Many communication systems have been proposed for home automation (e.g., HVAC control, alarms, access control, light control, and entertainment), including 1-Wire and X10. Which system is best suitable for a beginning home automation DIYer, especially in terms of the variety of low-cost devices available?

  • Is this old work or new work? It matters a lot how easy it is to run wires to each location.
    – Jay Bazuzi
    Commented Dec 11, 2010 at 2:11
  • @Jay Bazuzi, old work, but with unfinished basement that makes some rewiring feasible. Commented Dec 11, 2010 at 2:17

5 Answers 5


I've been very unsatisfied with X10-based automation systems. I've installed a bit of it in my home, and find them flakey. Smarthome's Insteon is a combo powerline/RF system that at least should be less flakey than X10. This is what I will probably try next myself, since it's backwards compatible with X10 and fairly inexpensive.

Beyond that, there are Z-wave systems like Leviton's Vezia RF+ which look pretty interesting, but they're pricy. And I hear people say great things about UPB products, but again, they cost about twice what Insteon goes for and are powerline only. In my house, I think an RF component is a good idea because each half of my house is on a separate electrical box. Insteon also makes every component a repeater, which is helpful in my house again because there are some walls filled with concrete. For me, anything that can repeat a signal is a good thing (at least I hope).

One complaint (~2006-2007) with Insteon was reliability of the devices themselves, but I understand that this has improved.

My experience researching home automation is that you can get excellent solutions by spending a very large amount of money (tens of thousands of dollars). For reasonable money, there's no one great answer, but there are answers that work pretty well. My suggestion is to build out slowly so you don't sink too much money into a single solution before finding out what really works in your house.

  • +1 for Insteon. My installation is almost 100% reliable. I have never been able to get X10 work well enough to be usable. For Insteon budget about $70 per circuit. You'll also want some sort of controller like this.
    – alx9r
    Commented Aug 13, 2012 at 4:22

It seems that X10 is simplest solution if applicable, because it relies on existing electrical lines. Beside 1-Wire, protocols like RS-485, and CAN bus are also good option because they work well on large distances (tens or even hundreds of meters). Protocols like i2c or spi, are usually reserved for shorter distances (few meters) and are useful for say sensor to micro controller communication.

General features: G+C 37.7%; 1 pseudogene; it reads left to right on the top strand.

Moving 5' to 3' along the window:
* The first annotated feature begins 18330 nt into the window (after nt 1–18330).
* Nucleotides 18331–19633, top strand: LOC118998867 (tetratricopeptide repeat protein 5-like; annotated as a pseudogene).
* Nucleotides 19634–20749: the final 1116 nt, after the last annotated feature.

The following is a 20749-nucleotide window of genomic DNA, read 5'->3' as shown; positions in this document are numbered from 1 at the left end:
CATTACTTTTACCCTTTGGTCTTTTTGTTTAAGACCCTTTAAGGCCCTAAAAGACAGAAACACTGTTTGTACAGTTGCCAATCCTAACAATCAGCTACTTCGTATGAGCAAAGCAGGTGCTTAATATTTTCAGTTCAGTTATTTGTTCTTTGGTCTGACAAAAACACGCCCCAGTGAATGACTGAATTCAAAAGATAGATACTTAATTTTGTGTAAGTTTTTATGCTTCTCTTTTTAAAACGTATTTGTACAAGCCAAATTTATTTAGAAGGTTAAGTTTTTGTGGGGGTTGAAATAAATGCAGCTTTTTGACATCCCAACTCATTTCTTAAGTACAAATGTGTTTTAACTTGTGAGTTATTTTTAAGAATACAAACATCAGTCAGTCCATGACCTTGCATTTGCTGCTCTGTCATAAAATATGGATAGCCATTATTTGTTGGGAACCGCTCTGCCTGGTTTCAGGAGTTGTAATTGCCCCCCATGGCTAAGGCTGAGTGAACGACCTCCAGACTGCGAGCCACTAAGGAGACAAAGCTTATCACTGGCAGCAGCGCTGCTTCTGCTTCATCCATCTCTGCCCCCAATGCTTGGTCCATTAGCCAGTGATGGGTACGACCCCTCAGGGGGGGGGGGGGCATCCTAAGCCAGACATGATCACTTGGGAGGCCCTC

Asking which bus to use is the wrong question here. What you should be telling us is what you want to do, and then the technology to do that will follow.

One problem I've found is that to get the best stuff, you have to mix and match technology. For example, Insteon, Z-Wave, and UBP are all leading for lighting/power control, but if you insist your security system has to use the same technology, you're going to have to pick from the best of the security systems that use that bus, not from the one that best meets all your actual security system needs.

The nice thing is though, there are a lot of both hardware controllers and software out there that can integrate various things together, so even if your actual security sensors are hardwired and/or some proprietary wireless protocol, you can still likely get at the least alarm conditions and at best full status/arm/dearm control onto your lighting network using addd-on products designed for that.

  • 3
    The first thing I want to do is install thermometers and hygrometers in each room and log their values over time to a computer. By comparing to outside temperatures, I hope to be able to measure the impact of my efforts to improve insulation. Next, I would love for the front door to unlock itself when I approach with a transponder in my pocket (like some cars), especially when I am carrying bags full of groceries. Third, I would like to control outside lights based on a combination of time, switches, motion detection, and the level of natural light. Commented Jul 23, 2010 at 16:01
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    You can also use standalone dataloggers for data collection if you're more interested in determining the effectiveness of insulation upgrades, et al.
    – kkeilman
    Commented Dec 11, 2010 at 0:23

I just answered a similar question about lighting automation options here. If you're going to be in a home for a while, invest in something that won't drive you crazy. RadioRA is controllable by just about every third party home automation system.


In my experience working on industrial automation/energy management systems I found that "open" communication protocols just don't work when you attempt to mix/match components from different vendors. Every manufacturer cooks up their own flavor of Modbus, Profibus, etc which has been customized for their use cases over time - you can see how this can get ugly really fast.

I can't speak for the residential/consumer market but back in the day every DDC manufacturer sold a "open communication protocol" gateway. In my experience they were all flawed. Either the controls feature set was gimped, the data wouldn't report correctly to the front end or you would issue control commands which "disappeared" when communicating through the gateway.

If you want to spend tons of money on an automation and datalogging solution, let me know - I can set you up with a nice server/client based front end with field panels and terminal devices communicating via ethernet. :)

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